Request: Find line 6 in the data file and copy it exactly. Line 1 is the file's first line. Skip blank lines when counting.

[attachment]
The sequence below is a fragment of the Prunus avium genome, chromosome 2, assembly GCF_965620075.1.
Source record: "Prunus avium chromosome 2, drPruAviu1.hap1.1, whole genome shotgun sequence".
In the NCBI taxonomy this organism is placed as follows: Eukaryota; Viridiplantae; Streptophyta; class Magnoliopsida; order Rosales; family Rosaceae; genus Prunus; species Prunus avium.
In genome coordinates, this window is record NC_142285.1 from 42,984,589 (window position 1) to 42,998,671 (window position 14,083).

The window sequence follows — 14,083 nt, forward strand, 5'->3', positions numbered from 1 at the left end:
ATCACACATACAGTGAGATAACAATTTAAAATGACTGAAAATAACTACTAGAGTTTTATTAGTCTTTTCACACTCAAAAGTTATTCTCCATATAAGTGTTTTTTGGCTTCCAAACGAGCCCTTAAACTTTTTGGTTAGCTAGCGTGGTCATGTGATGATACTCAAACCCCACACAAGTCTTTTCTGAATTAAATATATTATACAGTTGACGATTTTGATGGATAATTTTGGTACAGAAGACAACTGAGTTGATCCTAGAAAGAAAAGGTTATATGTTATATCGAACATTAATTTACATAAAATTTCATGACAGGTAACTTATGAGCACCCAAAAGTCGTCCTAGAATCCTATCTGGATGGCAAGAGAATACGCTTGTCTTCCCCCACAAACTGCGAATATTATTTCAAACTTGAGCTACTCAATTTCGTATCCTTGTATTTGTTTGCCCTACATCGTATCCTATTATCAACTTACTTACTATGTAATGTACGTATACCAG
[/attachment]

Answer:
ATCACACATACAGTGAGATAACAATTTAAAATGACTGAAAATAACTACTAGAGTTTTATTAGTCTTTTCACACTCAAAAGTTATTCTCCATATAAGTGTTTTTTGGCTTCCAAACGAGCCCTTAAACTTTTTGGTTAGCTAGCGTGGTCATGTGATGATACTCAAACCCCACACAAGTCTTTTCTGAATTAAATATATTATACAGTTGACGATTTTGATGGATAATTTTGGTACAGAAGACAACTGAGTTGATCCTAGAAAGAAAAGGTTATATGTTATATCGAACATTAATTTACATAAAATTTCATGACAGGTAACTTATGAGCACCCAAAAGTCGTCCTAGAATCCTATCTGGATGGCAAGAGAATACGCTTGTCTTCCCCCACAAACTGCGAATATTATTTCAAACTTGAGCTACTCAATTTCGTATCCTTGTATTTGTTTGCCCTACATCGTATCCTATTATCAACTTACTTACTATGTAATGTACGTATACCAG